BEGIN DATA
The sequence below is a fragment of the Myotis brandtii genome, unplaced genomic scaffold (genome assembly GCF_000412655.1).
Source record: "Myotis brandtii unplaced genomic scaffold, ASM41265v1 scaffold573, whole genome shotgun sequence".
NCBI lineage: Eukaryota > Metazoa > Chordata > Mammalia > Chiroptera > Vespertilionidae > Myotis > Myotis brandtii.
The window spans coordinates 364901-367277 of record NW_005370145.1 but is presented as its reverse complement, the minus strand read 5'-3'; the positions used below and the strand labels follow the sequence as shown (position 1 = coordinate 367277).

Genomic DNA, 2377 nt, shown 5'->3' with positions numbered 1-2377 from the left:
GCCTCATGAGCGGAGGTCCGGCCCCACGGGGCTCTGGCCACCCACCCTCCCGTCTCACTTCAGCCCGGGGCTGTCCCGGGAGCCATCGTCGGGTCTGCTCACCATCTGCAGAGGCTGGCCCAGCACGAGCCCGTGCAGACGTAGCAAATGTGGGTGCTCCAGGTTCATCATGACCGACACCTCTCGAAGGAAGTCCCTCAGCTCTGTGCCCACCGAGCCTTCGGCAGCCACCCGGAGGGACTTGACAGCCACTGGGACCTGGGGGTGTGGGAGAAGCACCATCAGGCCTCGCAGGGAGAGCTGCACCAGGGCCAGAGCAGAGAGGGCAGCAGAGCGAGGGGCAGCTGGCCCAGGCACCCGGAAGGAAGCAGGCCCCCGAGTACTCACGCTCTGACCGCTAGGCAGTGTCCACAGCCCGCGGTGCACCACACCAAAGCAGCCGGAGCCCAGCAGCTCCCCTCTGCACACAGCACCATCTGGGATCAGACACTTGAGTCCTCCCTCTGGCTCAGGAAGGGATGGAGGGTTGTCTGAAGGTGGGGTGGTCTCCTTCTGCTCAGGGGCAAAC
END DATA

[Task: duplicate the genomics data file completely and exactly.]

The sequence below is a fragment of the Myotis brandtii genome, unplaced genomic scaffold (genome assembly GCF_000412655.1).
Source record: "Myotis brandtii unplaced genomic scaffold, ASM41265v1 scaffold573, whole genome shotgun sequence".
NCBI lineage: Eukaryota > Metazoa > Chordata > Mammalia > Chiroptera > Vespertilionidae > Myotis > Myotis brandtii.
The window spans coordinates 364901-367277 of record NW_005370145.1 but is presented as its reverse complement, the minus strand read 5'-3'; the positions used below and the strand labels follow the sequence as shown (position 1 = coordinate 367277).

Genomic DNA, 2377 nt, shown 5'->3' with positions numbered 1-2377 from the left:
GCCTCATGAGCGGAGGTCCGGCCCCACGGGGCTCTGGCCACCCACCCTCCCGTCTCACTTCAGCCCGGGGCTGTCCCGGGAGCCATCGTCGGGTCTGCTCACCATCTGCAGAGGCTGGCCCAGCACGAGCCCGTGCAGACGTAGCAAATGTGGGTGCTCCAGGTTCATCATGACCGACACCTCTCGAAGGAAGTCCCTCAGCTCTGTGCCCACCGAGCCTTCGGCAGCCACCCGGAGGGACTTGACAGCCACTGGGACCTGGGGGTGTGGGAGAAGCACCATCAGGCCTCGCAGGGAGAGCTGCACCAGGGCCAGAGCAGAGAGGGCAGCAGAGCGAGGGGCAGCTGGCCCAGGCACCCGGAAGGAAGCAGGCCCCCGAGTACTCACGCTCTGACCGCTAGGCAGTGTCCACAGCCCGCGGTGCACCACACCAAAGCAGCCGGAGCCCAGCAGCTCCCCTCTGCACACAGCACCATCTGGGATCAGACACTTGAGTCCTCCCTCTGGCTCAGGAAGGGATGGAGGGTTGTCTGAAGGTGGGGTGGTCTCCTTCTGCTCAGGGGCAAAC